One might expect the second volume of a poker strategy text to address advanced concepts or at least build further on ideas conveyed in Volume 1, but that is not exactly the case in Ken Warren Teaches Texas Hold'em 2. Poker writer and professional player Ken Warren once again remains in introductory mode in his seventh <a href=https://www.pokernews.com/books/>poker book</a>, which despite being nominally presented as a sequel still primarily targets the novice player entering a poker room to play his or her first session of low-stakes limit hold'em.
As with Warren's previous titles, including his two previous books devoted to <a href=https://www.pokernews.com/poker-rules/texas-holdem.htm>Texas hold'em</a>, Winner's Guide to Texas Hold'em Poker (1996) and Ken Warren Teaches Texas Hold'em (2003), Warren here employs a casual, conversational style while addressing a variety of concepts specific to live low-stakes limit hold'em. Indeed, in terms of organization and presentation, Warren's new book appears even more relaxed than his earlier titles — a good strategy, perhaps, for attracting timid newcomers to poker (and poker books), though not so much for achieving the level of precision the subject often warrants.
In the introduction, Warren suggests his approach for the book is modeled on the one used by Dr. David Reuben, author of Everything You Wanted to Know About Sex (But Were Afraid to Ask). In other words, here Warren states his intention to employ the "discussion method" whereby the instruction will be delivered via a question-and-answer format. The first question of chapter one — "What is Texas Hold'em?" — gives an indication of Warren's target audience (if that weren't already clear). However, after spending a couple of chapters on "Basic Stuff" and "Hand Selection," Warren abandons the Q&A format for most of the rest of the book (he returns to it for the latter chapters), perhaps a good decision, as the format at times tends to introduce unnecessary awkwardness into the text.
The next chapter, "Low Limit Strategy and Concepts," unexpectedly appears to target higher-stakes, experienced LHE players as it espouses the benefits of dropping down in limits to refresh one's thinking about the game. Warren then refocuses on the beginning player, and over the next several chapters presents a lengthy list of common mistakes made at the lower stakes ($2/$4 to $10/$20). These chapters not only cover mistakes made before the flop, on the flop, on the turn, and on the river, but mistakes made before and after sessions as well.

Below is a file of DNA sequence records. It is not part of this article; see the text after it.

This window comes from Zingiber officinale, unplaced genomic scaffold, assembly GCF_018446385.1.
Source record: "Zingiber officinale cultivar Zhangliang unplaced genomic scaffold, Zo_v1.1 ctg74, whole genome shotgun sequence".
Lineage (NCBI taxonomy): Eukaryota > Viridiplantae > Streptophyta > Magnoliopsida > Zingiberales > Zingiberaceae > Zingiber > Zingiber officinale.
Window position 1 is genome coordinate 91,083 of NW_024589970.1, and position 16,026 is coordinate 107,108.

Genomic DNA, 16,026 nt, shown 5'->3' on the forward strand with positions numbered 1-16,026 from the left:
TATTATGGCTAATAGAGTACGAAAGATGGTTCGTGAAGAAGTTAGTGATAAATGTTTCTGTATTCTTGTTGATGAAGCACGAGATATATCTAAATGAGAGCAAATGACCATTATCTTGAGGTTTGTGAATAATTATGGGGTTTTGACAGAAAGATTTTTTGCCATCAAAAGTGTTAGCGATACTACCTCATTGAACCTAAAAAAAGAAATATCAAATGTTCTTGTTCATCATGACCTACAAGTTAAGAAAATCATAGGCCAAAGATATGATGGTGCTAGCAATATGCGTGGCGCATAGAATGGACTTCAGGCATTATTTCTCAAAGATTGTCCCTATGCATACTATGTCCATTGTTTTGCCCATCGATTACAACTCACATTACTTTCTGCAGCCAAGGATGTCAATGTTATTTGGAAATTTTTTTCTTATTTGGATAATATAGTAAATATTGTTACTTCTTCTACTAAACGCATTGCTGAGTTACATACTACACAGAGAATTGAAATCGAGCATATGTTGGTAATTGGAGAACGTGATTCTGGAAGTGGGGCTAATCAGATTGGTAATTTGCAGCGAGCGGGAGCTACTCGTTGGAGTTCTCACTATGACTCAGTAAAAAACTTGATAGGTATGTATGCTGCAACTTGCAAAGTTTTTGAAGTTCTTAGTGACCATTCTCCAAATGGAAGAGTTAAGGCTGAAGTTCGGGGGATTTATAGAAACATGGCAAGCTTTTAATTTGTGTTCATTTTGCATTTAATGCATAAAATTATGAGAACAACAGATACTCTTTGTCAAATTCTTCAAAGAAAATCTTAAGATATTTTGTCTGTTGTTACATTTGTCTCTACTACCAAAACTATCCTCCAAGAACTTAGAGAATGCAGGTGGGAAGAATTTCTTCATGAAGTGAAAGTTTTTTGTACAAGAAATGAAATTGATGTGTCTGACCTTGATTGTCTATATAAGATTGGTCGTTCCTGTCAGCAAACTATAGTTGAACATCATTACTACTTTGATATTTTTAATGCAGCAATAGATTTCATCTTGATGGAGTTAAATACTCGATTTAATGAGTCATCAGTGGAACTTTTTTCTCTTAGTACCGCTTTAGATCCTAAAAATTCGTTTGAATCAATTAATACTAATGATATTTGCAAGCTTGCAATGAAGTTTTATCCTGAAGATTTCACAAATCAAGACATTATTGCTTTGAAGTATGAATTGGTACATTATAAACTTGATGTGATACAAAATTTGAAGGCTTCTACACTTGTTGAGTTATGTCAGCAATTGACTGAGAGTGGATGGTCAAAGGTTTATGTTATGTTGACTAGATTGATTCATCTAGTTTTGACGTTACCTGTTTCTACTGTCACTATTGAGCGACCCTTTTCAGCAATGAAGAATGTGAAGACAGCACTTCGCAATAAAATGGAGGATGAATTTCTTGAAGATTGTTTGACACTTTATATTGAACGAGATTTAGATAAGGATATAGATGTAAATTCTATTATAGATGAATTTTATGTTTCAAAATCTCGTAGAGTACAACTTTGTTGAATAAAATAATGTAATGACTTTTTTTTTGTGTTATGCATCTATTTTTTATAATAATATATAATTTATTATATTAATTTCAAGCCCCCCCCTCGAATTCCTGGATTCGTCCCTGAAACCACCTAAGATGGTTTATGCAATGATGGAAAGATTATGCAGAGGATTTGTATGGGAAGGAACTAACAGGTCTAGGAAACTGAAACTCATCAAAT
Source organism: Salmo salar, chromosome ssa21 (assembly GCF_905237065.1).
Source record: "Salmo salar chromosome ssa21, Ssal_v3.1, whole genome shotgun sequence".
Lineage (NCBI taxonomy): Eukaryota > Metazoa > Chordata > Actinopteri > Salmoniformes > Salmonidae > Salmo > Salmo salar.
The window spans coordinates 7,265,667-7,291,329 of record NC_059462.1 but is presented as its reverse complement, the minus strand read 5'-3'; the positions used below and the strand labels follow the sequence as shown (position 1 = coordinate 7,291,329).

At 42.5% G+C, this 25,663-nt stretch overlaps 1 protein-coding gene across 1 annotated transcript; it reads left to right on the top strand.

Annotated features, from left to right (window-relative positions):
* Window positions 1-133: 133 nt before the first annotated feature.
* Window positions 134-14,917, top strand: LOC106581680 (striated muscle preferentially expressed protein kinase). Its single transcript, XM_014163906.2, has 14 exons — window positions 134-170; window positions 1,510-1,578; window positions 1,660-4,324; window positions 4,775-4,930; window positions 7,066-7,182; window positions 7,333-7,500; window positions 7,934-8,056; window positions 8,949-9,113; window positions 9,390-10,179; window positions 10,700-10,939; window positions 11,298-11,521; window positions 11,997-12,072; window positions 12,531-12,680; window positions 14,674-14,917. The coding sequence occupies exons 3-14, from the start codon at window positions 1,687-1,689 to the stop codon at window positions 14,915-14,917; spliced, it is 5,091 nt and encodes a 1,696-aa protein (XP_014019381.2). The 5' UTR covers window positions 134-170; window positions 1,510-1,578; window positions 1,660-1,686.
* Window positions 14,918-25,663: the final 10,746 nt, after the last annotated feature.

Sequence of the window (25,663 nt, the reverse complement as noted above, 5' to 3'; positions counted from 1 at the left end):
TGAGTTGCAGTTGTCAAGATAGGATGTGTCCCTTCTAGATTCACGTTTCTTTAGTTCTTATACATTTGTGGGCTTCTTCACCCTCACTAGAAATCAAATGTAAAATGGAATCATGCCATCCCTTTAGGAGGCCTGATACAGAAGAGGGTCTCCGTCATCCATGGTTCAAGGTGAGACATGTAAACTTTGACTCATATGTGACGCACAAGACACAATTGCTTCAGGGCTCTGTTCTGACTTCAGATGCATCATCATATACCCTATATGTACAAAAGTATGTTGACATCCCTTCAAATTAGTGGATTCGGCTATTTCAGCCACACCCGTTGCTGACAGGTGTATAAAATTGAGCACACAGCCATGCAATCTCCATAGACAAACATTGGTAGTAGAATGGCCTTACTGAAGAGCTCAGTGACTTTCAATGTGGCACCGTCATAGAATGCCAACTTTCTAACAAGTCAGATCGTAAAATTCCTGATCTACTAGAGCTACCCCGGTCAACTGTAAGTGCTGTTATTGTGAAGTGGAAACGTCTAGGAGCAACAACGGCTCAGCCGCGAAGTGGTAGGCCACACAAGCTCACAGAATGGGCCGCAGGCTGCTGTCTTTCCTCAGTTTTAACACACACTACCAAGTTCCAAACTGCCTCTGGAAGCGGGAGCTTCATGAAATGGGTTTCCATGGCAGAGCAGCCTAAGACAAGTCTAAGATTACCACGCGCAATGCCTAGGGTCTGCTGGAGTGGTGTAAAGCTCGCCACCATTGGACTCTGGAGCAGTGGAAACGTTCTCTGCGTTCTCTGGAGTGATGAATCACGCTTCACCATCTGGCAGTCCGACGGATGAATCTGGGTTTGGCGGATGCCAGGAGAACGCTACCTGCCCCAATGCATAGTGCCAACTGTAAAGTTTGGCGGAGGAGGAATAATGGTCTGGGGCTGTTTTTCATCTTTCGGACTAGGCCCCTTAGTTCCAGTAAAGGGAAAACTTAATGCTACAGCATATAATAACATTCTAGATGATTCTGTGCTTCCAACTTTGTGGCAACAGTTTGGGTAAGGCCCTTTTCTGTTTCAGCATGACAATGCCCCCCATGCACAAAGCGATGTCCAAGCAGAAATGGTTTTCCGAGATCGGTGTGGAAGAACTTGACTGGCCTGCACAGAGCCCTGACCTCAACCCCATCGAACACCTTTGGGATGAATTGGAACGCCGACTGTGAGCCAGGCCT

Some of the advice offered during these chapters (which make up nearly half of the book) is well-founded, although the lack of precision alluded to above often does mitigate the usefulness of certain tips. To describe just one example, Warren warns against getting into the habit of calling a preflop raise from the big blind when one is only up against the raiser, and lists several good reasons why this is often an unprofitable play. However, among the list of reasons, Warren says that after calling that initial raise "you're only getting 1 to 1 pot odds for bets after the flop" (a statement he repeats elsewhere in the book). Readers with some experience in limit hold'em understand what Warren intends to say here — that with only two players remaining, each player will be contributing the same amount to the pot from this point forward as long as both stay in the hand. However, it is imprecise to describe one's pot odds as "1 to 1" for these post-flop bets, a fact that the novice player may not recognize.
Less concerning are organizational problems that crop up during these middle chapters (e.g., before we get out of the chapter on "Mistakes Made Before the Game" we are already talking about mistakes made during play such as "Playing Too Many Hands" or "Playing Too Aggressively"). Much of the instruction here reiterates what Warren has written before, and indeed generally echoes a lot of so-called "received wisdom" regarding limit hold'em, although there are moments when Warren goes against the grain as well.
The book concludes with a couple of chapters in which Warren answers various questions that have been emailed to him over the years, including some that are poker-related and "personal" ones, too. These questions do not solely concern limit hold'em, but also cover other forms of poker, tournaments, the logistics of playing live, and more. Some provide occasions for Warren to share anecdotes from his own experiences at the tables ("What's the weirdest hand you've ever won?"). This latter portion of the book is certainly the most entertaining. In fact, one gets the sense from these chapters that Warren is perhaps better suited as a storyteller than a strategist.
Warren has clearly carved a niche for himself among his target audience, explicitly identified near the conclusion of Ken Warren Teaches Texas Hold'em 2 as "the non-player and the beginning poker player." His informal, easy-to-read style likely has had much to do with his success, although one has to say the general lack of precision (among other factors) make Warren a rather less useful resource for more serious students of the game.